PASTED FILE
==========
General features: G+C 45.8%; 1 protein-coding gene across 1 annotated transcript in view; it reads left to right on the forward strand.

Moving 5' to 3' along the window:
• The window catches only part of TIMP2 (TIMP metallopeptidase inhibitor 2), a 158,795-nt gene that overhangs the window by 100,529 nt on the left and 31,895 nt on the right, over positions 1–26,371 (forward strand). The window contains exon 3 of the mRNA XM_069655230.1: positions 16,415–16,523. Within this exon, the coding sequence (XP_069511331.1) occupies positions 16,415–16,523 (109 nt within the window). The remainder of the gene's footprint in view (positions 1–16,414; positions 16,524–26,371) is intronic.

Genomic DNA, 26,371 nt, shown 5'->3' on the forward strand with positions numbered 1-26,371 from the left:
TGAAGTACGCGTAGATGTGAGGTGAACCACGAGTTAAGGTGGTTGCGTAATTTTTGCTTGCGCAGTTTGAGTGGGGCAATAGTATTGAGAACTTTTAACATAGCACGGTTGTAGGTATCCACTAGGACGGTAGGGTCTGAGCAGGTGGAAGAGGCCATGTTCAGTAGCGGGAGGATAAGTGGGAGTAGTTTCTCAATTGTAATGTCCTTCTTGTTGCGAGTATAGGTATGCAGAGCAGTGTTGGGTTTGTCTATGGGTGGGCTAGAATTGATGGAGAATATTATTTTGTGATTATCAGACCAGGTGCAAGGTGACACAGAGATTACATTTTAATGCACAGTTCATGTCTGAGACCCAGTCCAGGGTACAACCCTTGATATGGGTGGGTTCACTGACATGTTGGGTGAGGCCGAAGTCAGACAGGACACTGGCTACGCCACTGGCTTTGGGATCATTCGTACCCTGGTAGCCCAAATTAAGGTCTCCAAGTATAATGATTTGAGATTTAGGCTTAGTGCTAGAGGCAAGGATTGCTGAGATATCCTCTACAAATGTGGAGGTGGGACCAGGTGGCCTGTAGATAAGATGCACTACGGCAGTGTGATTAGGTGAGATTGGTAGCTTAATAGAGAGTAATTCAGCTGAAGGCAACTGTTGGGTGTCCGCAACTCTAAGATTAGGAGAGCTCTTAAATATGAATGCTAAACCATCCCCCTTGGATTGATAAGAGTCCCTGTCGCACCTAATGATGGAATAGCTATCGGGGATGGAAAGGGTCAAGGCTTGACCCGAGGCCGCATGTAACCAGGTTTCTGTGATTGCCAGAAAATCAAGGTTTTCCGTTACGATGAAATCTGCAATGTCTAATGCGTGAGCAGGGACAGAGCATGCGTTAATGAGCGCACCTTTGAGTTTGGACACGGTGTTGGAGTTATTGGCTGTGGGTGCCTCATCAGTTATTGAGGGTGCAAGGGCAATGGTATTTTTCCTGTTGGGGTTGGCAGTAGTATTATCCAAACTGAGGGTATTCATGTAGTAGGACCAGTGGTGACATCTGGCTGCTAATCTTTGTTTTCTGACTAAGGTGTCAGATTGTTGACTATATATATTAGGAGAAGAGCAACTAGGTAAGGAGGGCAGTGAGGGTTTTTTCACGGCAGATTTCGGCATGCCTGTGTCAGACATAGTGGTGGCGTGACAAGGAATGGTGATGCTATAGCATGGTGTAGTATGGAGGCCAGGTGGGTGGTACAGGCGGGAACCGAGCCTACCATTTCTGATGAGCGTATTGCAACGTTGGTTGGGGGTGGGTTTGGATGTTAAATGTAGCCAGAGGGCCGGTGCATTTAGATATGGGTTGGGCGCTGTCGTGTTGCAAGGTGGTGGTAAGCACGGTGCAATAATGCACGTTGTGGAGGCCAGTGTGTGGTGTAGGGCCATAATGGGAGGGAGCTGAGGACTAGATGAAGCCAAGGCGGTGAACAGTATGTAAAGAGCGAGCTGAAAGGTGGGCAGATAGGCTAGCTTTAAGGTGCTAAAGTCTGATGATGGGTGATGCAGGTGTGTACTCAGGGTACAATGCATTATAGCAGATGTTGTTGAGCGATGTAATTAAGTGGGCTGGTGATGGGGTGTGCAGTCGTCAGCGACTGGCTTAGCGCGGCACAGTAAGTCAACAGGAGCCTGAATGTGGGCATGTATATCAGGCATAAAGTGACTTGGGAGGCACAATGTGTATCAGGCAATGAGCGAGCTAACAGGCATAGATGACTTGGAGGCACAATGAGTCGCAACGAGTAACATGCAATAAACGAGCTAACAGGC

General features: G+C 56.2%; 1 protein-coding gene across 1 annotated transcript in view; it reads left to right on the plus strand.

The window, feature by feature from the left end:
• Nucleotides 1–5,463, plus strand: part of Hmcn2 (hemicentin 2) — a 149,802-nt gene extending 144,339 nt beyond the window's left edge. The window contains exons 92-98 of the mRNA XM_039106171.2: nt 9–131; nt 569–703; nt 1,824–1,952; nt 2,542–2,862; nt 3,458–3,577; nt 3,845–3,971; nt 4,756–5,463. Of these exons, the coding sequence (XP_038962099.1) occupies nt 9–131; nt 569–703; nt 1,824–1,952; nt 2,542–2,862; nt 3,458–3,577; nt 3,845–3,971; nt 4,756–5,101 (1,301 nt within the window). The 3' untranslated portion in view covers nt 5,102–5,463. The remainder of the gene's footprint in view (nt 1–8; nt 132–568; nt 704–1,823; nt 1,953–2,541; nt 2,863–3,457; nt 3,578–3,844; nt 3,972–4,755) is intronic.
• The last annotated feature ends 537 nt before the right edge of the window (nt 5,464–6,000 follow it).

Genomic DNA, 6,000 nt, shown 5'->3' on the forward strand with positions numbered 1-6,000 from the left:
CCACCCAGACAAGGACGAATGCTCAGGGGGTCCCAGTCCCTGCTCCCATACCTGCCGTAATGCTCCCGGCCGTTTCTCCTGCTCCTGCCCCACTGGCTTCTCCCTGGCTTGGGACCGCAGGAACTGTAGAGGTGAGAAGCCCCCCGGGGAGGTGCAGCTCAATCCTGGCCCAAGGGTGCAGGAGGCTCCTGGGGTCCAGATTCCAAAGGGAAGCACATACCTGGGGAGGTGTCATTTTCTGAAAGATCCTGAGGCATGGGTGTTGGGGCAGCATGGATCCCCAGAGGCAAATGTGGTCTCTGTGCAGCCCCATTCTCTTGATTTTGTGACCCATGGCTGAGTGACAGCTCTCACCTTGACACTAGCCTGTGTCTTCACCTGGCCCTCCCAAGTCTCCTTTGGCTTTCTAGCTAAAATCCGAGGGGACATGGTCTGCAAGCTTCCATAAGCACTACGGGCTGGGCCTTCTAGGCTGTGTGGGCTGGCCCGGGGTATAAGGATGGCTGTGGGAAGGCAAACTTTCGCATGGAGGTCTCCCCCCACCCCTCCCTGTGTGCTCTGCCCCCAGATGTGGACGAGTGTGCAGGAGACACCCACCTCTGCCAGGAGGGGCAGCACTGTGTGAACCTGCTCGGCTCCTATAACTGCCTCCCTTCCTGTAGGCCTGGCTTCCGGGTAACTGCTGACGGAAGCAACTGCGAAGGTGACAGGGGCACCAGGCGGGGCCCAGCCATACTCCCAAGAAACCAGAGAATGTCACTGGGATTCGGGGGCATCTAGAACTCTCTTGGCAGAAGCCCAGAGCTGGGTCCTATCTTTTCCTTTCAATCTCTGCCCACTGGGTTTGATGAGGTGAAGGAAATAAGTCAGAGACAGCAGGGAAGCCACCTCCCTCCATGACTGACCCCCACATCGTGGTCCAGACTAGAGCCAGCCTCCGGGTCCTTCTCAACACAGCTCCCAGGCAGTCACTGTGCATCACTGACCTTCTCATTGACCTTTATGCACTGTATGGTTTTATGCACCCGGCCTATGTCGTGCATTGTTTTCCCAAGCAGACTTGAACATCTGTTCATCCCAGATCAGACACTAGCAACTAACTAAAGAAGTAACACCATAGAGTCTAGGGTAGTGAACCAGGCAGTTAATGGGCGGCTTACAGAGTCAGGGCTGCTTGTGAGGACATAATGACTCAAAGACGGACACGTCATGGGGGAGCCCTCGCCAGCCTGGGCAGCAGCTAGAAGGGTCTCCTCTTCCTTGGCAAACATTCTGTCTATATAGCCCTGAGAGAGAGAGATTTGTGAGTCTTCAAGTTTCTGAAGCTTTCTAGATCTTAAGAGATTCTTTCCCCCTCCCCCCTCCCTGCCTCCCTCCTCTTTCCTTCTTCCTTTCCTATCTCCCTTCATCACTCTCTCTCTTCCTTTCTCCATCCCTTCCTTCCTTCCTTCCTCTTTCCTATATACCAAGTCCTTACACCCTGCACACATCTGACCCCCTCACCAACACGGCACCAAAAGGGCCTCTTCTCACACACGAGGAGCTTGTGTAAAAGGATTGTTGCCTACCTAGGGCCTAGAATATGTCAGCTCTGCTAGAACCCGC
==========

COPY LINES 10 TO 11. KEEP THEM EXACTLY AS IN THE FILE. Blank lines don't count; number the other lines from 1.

Genomic DNA, 6,000 nt, shown 5'->3' on the forward strand with positions numbered 1-6,000 from the left:
CCACCCAGACAAGGACGAATGCTCAGGGGGTCCCAGTCCCTGCTCCCATACCTGCCGTAATGCTCCCGGCCGTTTCTCCTGCTCCTGCCCCACTGGCTTCTCCCTGGCTTGGGACCGCAGGAACTGTAGAGGTGAGAAGCCCCCCGGGGAGGTGCAGCTCAATCCTGGCCCAAGGGTGCAGGAGGCTCCTGGGGTCCAGATTCCAAAGGGAAGCACATACCTGGGGAGGTGTCATTTTCTGAAAGATCCTGAGGCATGGGTGTTGGGGCAGCATGGATCCCCAGAGGCAAATGTGGTCTCTGTGCAGCCCCATTCTCTTGATTTTGTGACCCATGGCTGAGTGACAGCTCTCACCTTGACACTAGCCTGTGTCTTCACCTGGCCCTCCCAAGTCTCCTTTGGCTTTCTAGCTAAAATCCGAGGGGACATGGTCTGCAAGCTTCCATAAGCACTACGGGCTGGGCCTTCTAGGCTGTGTGGGCTGGCCCGGGGTATAAGGATGGCTGTGGGAAGGCAAACTTTCGCATGGAGGTCTCCCCCCACCCCTCCCTGTGTGCTCTGCCCCCAGATGTGGACGAGTGTGCAGGAGACACCCACCTCTGCCAGGAGGGGCAGCACTGTGTGAACCTGCTCGGCTCCTATAACTGCCTCCCTTCCTGTAGGCCTGGCTTCCGGGTAACTGCTGACGGAAGCAACTGCGAAGGTGACAGGGGCACCAGGCGGGGCCCAGCCATACTCCCAAGAAACCAGAGAATGTCACTGGGATTCGGGGGCATCTAGAACTCTCTTGGCAGAAGCCCAGAGCTGGGTCCTATCTTTTCCTTTCAATCTCTGCCCACTGGGTTTGATGAGGTGAAGGAAATAAGTCAGAGACAGCAGGGAAGCCACCTCCCTCCATGACTGACCCCCACATCGTGGTCCAGACTAGAGCCAGCCTCCGGGTCCTTCTCAACACAGCTCCCAGGCAGTCACTGTGCATCACTGACCTTCTCATTGACCTTTATGCACTGTATGGTTTTATGCACCCGGCCTATGTCGTGCATTGTTTTCCCAAGCAGACTTGAACATCTGTTCATCCCAGATCAGACACTAGCAACTAACTAAAGAAGTAACACCATAGAGTCTAGGGTAGTGAACCAGGCAGTTAATGGGCGGCTTACAGAGTCAGGGCTGCTTGTGAGGACATAATGACTCAAAGACGGACACGTCATGGGGGAGCCCTCGCCAGCCTGGGCAGCAGCTAGAAGGGTCTCCTCTTCCTTGGCAAACATTCTGTCTATATAGCCCTGAGAGAGAGAGATTTGTGAGTCTTCAAGTTTCTGAAGCTTTCTAGATCTTAAGAGATTCTTTCCCCCTCCCCCCTCCCTGCCTCCCTCCTCTTTCCTTCTTCCTTTCCTATCTCCCTTCATCACTCTCTCTCTTCCTTTCTCCATCCCTTCCTTCCTTCCTTCCTCTTTCCTATATACCAAGTCCTTACACCCTGCACACATCTGACCCCCTCACCAACACGGCACCAAAAGGGCCTCTTCTCACACACGAGGAGCTTGTGTAAAAGGATTGTTGCCTACCTAGGGCCTAGAATATGTCAGCTCTGCTAGAACCCGC